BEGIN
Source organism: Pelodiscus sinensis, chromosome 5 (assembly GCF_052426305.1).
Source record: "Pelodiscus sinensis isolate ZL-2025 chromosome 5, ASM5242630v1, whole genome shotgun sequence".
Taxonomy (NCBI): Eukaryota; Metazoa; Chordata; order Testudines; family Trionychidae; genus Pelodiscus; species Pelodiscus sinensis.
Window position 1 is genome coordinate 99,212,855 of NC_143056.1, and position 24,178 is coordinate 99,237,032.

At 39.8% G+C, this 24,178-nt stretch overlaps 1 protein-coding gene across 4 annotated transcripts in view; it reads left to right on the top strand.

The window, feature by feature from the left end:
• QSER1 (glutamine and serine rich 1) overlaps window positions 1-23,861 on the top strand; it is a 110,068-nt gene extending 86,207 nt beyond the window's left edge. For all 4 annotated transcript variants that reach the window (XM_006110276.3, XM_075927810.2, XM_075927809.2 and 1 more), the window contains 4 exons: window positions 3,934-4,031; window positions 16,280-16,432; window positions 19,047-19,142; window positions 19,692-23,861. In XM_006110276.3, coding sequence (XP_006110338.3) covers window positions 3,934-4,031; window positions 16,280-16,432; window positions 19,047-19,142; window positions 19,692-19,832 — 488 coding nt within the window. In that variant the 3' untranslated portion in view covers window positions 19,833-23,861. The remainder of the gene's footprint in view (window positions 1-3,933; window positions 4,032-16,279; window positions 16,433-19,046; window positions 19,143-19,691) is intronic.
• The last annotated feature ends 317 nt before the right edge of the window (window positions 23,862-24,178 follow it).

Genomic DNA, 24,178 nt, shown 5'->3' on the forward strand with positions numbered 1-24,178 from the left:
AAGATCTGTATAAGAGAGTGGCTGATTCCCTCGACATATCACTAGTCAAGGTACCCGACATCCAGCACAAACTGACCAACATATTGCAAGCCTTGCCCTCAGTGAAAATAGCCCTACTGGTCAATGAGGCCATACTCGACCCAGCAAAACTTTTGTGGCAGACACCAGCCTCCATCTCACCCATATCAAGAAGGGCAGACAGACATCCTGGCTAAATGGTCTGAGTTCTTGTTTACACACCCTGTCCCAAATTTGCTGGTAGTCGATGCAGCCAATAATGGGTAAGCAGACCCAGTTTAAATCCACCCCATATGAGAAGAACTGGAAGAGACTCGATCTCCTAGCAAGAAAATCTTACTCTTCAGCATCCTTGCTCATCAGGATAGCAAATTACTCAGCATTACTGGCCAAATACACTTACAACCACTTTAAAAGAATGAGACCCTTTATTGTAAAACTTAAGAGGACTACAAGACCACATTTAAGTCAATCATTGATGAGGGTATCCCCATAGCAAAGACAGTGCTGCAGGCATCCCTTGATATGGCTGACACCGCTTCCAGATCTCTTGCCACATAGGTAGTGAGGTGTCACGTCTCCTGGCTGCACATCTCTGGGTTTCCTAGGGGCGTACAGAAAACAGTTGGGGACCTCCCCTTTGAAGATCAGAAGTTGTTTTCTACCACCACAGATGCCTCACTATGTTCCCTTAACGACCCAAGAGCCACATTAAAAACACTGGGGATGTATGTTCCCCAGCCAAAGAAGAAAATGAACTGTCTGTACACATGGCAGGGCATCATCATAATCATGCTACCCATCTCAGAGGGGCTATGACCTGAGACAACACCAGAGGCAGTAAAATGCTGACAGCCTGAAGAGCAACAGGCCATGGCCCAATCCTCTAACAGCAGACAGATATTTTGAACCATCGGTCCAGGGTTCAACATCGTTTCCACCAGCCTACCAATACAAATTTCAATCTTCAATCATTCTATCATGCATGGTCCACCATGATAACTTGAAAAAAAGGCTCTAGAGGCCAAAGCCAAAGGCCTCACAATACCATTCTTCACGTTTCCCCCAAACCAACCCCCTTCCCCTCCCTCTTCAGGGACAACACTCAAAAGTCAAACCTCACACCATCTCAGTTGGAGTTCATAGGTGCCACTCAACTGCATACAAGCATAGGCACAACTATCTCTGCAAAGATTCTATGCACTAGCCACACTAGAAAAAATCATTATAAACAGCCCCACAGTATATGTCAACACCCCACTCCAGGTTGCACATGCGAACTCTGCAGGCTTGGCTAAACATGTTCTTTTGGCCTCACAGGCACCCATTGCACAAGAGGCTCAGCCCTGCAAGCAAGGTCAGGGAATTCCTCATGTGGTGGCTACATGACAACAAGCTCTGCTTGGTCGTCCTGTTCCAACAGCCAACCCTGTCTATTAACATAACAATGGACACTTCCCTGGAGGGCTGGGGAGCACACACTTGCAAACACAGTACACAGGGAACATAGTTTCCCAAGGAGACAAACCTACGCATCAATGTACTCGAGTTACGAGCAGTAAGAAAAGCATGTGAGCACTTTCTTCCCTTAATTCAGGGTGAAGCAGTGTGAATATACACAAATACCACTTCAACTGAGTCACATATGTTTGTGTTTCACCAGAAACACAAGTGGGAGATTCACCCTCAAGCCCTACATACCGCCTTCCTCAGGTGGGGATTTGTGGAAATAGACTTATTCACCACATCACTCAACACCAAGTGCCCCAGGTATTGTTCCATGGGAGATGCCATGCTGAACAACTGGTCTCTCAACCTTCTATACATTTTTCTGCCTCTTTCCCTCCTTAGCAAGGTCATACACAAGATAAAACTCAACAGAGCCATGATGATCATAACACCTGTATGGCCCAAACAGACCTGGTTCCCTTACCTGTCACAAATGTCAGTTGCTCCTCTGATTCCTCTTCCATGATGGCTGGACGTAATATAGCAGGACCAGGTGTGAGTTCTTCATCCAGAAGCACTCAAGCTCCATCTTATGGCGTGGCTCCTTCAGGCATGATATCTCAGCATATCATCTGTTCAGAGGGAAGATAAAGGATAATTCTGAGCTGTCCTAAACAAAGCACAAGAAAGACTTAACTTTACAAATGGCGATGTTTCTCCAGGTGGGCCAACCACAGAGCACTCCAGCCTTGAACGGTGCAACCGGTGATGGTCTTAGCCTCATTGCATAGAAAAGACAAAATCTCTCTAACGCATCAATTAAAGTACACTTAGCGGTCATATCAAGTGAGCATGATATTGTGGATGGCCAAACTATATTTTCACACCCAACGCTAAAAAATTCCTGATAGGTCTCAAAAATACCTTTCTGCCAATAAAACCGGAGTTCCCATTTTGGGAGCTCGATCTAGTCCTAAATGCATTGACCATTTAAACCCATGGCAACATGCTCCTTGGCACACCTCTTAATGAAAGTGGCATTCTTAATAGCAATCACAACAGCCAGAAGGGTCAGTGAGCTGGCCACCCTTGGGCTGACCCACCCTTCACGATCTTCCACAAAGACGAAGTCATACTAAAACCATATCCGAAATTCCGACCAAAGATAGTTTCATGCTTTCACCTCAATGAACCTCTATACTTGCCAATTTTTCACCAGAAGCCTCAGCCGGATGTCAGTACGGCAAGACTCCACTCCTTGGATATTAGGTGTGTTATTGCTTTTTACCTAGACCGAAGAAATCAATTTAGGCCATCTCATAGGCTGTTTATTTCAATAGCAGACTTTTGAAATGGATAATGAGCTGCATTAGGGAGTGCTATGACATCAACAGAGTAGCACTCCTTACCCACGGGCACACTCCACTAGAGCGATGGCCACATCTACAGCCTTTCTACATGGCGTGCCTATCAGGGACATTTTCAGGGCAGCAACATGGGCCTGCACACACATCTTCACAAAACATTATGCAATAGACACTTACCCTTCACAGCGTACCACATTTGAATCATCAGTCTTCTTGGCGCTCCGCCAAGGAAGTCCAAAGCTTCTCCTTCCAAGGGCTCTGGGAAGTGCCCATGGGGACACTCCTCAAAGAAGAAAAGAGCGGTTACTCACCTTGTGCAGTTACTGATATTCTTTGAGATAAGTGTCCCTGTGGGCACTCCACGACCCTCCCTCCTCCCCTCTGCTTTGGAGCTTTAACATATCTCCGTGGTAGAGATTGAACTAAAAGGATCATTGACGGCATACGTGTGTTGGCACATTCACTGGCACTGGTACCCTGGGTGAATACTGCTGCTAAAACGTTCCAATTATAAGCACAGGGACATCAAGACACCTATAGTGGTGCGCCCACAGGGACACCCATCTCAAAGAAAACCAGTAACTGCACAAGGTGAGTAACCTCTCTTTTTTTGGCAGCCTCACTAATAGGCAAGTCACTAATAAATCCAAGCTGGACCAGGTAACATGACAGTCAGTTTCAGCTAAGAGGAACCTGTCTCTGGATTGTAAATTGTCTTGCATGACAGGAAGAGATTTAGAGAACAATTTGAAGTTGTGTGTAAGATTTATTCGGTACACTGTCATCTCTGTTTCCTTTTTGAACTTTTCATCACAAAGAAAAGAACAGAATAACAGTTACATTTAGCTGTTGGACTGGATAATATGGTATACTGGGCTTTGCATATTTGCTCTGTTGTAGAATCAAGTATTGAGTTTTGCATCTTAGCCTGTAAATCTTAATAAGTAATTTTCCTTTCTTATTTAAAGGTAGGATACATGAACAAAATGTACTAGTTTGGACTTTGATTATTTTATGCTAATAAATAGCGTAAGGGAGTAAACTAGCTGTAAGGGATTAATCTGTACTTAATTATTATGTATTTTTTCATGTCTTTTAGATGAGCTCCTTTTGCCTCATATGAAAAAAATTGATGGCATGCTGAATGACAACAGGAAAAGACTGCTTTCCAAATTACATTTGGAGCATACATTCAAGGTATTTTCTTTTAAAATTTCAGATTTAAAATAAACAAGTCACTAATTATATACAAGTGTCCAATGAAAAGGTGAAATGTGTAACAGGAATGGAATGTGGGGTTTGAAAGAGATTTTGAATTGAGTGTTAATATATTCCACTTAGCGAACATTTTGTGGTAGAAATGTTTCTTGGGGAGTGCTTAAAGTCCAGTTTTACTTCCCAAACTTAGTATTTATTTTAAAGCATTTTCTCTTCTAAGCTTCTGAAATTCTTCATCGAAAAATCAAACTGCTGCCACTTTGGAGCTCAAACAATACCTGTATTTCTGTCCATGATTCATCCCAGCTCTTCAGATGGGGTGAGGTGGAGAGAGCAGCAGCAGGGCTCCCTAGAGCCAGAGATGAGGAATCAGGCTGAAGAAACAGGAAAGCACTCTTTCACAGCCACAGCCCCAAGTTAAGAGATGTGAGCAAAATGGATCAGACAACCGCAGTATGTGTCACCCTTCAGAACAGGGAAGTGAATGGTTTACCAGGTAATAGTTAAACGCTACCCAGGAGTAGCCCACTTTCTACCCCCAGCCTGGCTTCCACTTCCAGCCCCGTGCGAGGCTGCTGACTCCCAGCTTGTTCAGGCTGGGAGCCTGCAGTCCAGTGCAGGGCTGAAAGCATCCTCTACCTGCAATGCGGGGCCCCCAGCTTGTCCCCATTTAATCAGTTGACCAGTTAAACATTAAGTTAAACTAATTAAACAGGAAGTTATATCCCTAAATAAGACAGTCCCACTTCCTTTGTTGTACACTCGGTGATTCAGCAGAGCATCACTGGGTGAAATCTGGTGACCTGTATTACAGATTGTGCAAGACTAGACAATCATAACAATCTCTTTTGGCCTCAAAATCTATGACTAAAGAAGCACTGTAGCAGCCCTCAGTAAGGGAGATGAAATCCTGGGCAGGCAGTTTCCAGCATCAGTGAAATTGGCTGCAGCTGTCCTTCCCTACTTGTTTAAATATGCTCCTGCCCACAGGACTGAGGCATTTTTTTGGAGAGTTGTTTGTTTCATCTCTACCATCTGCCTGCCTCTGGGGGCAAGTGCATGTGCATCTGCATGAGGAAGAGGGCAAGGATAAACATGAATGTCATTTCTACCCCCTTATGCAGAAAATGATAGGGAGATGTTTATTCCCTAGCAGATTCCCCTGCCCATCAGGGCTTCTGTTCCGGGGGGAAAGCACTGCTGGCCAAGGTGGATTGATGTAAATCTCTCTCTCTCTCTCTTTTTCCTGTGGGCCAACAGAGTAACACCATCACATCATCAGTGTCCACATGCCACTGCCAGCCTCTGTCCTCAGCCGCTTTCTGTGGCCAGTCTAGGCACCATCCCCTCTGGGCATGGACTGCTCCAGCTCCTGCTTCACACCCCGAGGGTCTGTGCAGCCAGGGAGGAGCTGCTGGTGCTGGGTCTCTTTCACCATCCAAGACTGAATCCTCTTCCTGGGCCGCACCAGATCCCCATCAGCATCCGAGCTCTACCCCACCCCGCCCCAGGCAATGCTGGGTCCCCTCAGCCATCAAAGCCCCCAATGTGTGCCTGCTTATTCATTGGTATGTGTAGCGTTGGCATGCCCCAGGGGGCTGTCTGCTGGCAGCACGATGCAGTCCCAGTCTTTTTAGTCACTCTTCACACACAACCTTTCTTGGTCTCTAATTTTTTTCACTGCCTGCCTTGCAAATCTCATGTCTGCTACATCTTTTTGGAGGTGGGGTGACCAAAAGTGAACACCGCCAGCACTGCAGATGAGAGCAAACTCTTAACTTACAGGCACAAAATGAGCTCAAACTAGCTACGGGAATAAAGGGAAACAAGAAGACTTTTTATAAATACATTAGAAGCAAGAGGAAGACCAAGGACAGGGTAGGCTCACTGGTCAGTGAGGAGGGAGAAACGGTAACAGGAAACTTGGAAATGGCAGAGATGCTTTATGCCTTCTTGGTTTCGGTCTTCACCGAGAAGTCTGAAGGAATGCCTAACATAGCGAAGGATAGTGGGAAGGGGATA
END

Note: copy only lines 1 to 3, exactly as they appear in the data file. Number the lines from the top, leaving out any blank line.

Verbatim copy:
Source organism: Pelodiscus sinensis, chromosome 5 (assembly GCF_052426305.1).
Source record: "Pelodiscus sinensis isolate ZL-2025 chromosome 5, ASM5242630v1, whole genome shotgun sequence".
Taxonomy (NCBI): Eukaryota; Metazoa; Chordata; order Testudines; family Trionychidae; genus Pelodiscus; species Pelodiscus sinensis.